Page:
The true hospitality, that is no where more conspicuous than in the character of the Germans, made this institution a most agreeable and useful passport to these gentlemen; and as many of them were in military stations, and in garrison, they found it a very easy matter to set up Lodges in all parts of Germany. These afforded a very agreeable pastime to the officers, who had little to occupy them, and were already accustomed to a subordination which did not affect their vanity on account of family distinctions. As the Ensign and the General were equally gentlemen, the allegory or play of universal Brotherhood was neither novel nor disgusting. Free Masonry was then of the simplest form, consisting of the three degrees of Apprentice, Fellow-craft, and Master. It is remarkable, that the Germans had been long accustomed to the word, the sign, and the gripe of the Masons, and some other handicraft trades. In many parts of Germany there was a distinction of operative Masons into Wort-Maurers and Schrift-Maurers. The Wort-Maurers had no other proof to give of their having been regularly brought up to the trade of builders, but the word and signs; the Schrift-Maurers had written indentures to shew. There are extant and in force, borough-laws, enjoining the Masters of Masons to give employment to journeymen who had the proper words and sign. In particular it appears, that some cities had more extensive privileges in this respect than others. The word given at Wetzlar, the feat of the great council of revision for the empire, entitled the possessor to work over the whole empire. We may infer from the processes and decisions in some of those municipal courts, that a master gave a word and token for each year’s progress of his apprentice. He gave the word of the incorporated Imperial city or borough on which he depended, and also a word peculiar to himself, by which all his own pupils could recognise each other. This mode of recognisance was probably the only document of education in old times, while writing was confined to a very small part of the community. When we reflect on the nature of the German empire, a confederation of small independent states, we see that this profession cannot keep pace with the other mechanic arts, unless its practitioners are invested with greater privileges than others. Their great works exceed the strength of the immediate neighbourhood, and the workmen must be brought together from a distance. Their association must therefore be more cared for by the public.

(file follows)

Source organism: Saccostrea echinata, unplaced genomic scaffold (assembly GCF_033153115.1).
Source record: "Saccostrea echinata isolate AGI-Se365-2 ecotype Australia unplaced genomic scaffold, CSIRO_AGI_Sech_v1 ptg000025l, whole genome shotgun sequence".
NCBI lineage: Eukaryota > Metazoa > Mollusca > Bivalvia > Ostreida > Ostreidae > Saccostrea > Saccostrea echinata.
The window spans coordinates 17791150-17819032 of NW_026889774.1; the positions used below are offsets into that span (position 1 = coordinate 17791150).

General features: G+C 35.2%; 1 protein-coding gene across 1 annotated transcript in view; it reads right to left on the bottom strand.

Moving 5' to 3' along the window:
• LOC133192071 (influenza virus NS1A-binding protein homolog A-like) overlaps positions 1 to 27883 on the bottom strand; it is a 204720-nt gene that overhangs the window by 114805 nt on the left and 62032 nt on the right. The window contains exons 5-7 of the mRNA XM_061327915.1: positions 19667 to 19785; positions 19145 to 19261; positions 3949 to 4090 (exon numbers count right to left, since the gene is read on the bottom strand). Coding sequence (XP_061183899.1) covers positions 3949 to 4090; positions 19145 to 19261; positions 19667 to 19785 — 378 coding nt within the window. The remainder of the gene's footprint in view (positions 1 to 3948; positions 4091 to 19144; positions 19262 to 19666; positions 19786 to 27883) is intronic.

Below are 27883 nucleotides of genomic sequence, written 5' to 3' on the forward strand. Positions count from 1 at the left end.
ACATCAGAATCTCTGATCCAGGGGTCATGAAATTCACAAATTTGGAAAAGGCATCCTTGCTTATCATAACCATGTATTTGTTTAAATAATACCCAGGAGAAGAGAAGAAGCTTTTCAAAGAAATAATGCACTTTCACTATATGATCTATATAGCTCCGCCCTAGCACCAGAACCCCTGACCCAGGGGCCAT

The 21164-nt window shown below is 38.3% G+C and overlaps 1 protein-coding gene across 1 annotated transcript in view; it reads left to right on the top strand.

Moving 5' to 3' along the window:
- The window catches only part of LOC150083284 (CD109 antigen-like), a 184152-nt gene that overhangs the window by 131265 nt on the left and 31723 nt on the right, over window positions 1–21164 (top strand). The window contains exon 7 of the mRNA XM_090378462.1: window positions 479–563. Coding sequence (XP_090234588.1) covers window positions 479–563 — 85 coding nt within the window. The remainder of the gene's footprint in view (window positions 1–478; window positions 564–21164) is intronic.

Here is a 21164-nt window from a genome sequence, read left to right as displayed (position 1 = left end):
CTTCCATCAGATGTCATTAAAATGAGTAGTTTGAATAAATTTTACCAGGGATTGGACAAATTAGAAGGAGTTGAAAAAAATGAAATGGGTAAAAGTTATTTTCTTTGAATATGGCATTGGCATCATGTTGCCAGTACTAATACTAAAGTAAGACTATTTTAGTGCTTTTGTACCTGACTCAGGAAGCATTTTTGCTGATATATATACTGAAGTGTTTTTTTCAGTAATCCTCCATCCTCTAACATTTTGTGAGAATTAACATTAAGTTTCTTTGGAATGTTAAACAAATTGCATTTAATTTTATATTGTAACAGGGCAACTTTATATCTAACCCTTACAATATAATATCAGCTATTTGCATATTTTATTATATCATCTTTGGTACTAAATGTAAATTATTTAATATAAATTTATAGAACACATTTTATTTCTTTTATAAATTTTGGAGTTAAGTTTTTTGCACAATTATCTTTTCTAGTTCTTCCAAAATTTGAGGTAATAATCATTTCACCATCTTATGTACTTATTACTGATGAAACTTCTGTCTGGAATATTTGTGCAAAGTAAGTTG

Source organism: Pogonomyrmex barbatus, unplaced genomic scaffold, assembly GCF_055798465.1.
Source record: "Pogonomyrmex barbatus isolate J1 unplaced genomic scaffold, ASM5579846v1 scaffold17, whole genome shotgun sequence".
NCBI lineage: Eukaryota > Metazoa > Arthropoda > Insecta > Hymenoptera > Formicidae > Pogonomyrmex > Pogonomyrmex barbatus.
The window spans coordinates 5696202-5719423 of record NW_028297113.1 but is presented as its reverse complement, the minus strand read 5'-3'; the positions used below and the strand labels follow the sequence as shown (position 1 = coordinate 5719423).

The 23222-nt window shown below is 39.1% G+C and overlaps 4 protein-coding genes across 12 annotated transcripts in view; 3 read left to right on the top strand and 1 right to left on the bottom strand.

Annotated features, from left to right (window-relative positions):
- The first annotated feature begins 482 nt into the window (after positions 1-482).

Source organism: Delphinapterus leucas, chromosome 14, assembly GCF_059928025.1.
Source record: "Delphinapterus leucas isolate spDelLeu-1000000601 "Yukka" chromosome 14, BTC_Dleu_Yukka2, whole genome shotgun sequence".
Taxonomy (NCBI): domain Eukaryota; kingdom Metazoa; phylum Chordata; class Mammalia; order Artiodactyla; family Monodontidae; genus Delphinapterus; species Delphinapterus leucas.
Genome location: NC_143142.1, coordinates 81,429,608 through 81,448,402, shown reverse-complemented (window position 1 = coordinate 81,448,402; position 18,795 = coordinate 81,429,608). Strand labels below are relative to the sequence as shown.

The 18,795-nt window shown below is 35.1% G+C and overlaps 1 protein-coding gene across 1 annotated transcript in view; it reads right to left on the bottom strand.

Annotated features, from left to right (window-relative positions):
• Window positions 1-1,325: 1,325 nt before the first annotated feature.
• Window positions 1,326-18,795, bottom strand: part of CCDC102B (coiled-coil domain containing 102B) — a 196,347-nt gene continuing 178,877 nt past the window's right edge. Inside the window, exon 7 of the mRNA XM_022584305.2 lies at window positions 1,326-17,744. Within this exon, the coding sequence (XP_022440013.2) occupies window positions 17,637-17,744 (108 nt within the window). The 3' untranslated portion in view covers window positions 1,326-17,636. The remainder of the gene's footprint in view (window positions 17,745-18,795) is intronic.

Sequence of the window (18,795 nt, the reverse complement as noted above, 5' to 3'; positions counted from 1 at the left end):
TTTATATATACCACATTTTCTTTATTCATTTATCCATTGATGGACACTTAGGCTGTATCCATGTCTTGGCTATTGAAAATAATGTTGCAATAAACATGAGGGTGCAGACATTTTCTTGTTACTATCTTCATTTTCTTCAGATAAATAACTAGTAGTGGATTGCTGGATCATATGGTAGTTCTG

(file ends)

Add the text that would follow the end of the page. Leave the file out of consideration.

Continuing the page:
When English Free Masonry was carried into Germany, it was hospitably received. It required little effort to give it respectability, and to make it the occupation of a gentleman, and its secrets and mysteries were not such novelties as in France. It spread rapidly, and the simple topic of Brotherly love was sufficient for recommending it to the honest and hospitable Germans. But it soon took a very different turn. The German character is the very opposite of frivolity. It tends to seriousness, and requires serious occupation. The Germans are eminent for their turn for investigation; and perhaps they indulge this to excess. We call them plodding and dull, because we have little relish for enquiry for its own sake. But this is surely the occupation of a rational nature, and deserves any name but stupidity. At the same time it must be acknowledged, that the spirit of enquiry requires regulation as much as any propensity of the human mind. But it appears that the Germans are not nice in their choice of their objects; it appears that singularity, and wonder, and difficulty of research, are to them irresistible recommendations and incitements. They have always exhibited a strong hankering after every thing that is wonderful, or solemn, or terrible; and in spite of the great progress which men have made in the course of these two last centuries, in the knowledge of nature, a progress too in which we should be very unjust if we did not acknowledge that the Germans have been generally in the foremost ranks, the gross absurdities of magic, exorcism, witchcraft, fortune-telling, transmutation of metals, and universal medicine, have always had their zealous partizans, who have listened with greedy ears to the nonsense and jargon of fanatics and cheats; and though they every day saw examples of many who had been ruined or rendered ridiculous by their credulity, every new pretender to secrets found numbers ready to listen to him, and to run over the same course.